Conclusion

The term “Energy Triangle” was first issued at the Cyprus-Israel Business Association in Nicosia, Cyprus in 2010. Due to the joint establishment of the Exclusive economic zone (EEZ) between Cyprus and Israel, this marked the beginning of an increasing collaboration between the two Mediterranean neighbors. Both countries agreed to a joint extraction of natural gas by the American company Noble Energy in order to cut the financial burden of extraction by both countries. Shortly after the exchange of representatives between Israel and Cyprus, the Gaza flotilla raid occurred in 2010, thus destroying the Israeli-Turkish relations and pushing Israel towards a closer alliance with Greece. Since 2011 Greece joined Israel and Cyprus in the plan to export natural gas to Europe by 2015 through a power plant close to Limassol.

The discovery of natural gas is a huge strategic opportunity but it also has complicated rivalries in the eastern Mediterranean, an area already full of long-standing security issues.Among those to have issued assertive statements of intent regarding undersea gas finds are Greece and Turkey, Cyprus and the self-declared Turkish Republic of Northern Cyprus, as well as Israel, the Lebanese militia group Hizbullah and Palestine’s Hamas.

The energy discoveries during last decade have transformed Israel’s energy calculus and caused a significant strategic shift.. In 2012, when Egypt abruptly cancelled natural gas exports to Israel, the country was reliant on imports for 70% of all natural gas used, and on its Arab neighbour alone for 40% of its supply. But the Tamar and Dalit fields alone hold enough natural gas to supply all the country’s needs for two decades. When combined with Leviathan, Israel could meet all of its electricity needs and export gas.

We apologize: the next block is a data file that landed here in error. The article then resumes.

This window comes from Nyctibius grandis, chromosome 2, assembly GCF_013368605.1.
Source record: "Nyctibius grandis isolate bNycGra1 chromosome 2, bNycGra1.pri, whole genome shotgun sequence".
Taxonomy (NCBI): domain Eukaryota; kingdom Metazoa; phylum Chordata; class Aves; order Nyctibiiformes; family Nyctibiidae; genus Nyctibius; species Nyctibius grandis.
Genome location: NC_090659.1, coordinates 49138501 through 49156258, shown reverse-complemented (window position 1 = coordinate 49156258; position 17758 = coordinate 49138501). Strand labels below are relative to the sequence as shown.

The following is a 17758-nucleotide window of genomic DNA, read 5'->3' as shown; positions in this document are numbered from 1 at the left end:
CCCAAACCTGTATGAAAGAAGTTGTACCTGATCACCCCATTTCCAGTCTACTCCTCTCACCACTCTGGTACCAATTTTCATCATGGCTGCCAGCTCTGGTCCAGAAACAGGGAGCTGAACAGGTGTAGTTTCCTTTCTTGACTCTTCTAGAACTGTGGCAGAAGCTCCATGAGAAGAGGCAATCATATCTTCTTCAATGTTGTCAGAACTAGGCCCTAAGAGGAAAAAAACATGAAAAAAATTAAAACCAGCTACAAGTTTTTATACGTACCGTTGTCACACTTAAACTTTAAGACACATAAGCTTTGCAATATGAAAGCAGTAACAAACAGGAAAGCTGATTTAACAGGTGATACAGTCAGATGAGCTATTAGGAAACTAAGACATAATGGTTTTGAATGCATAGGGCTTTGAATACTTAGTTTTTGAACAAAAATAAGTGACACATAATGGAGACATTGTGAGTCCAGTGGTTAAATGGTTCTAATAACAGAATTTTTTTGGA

<img source="https://encrypted-tbn1.gstatic.com/images?q=tbn:ANd9GcTLjJH9WkBHGdIjtOeanrJn4-Zb7U01_vLJdgXVwbsZ4EOp4xjs" alt="triangle."</img>


U.S. Recycles Its Old Balkan Practice With Syria

April 5, 2013

The Syrian rebellion began in earnest on March 11, 2011, when protests erupted. Since then, the Syrian civil conflict has become increasingly violent. About 70,000 people have died in the country’s civil war over the past two years. Millions of people have been displaced, both internally and abroad. For months regional and Western capitals have officially held back on arming the rebels, in part out of fear that the weapons would fall into the hands of terrorists.

Now however U.S. has begun to support arms delivery to Syrian opposition with recycling its old practice in Balkans. Multiple planeloads (some estimates are up to 160 cargo-planes, 3,500 tn) of weapons have left Croatia since December 2012, when many Yugoslav weapons, previously unseen in the Syrian civil war, began to appear in videos posted by rebels on YouTube. Saudi Arabia has financed a large purchase of infantry weapons from Croatia and quietly funneled them to anti-government fighters in Syria. American intelligence officers have helped the shipment with their earlier practice during Balkan wars. Earlier compared with the heavy weaponry employed by the Syrian regime, most of the equipment of Free Syrian Army (FSA) has been light so now the game is changing.

In Syria, a recoilless gun from the former Yugoslavia. Photo credit The NYT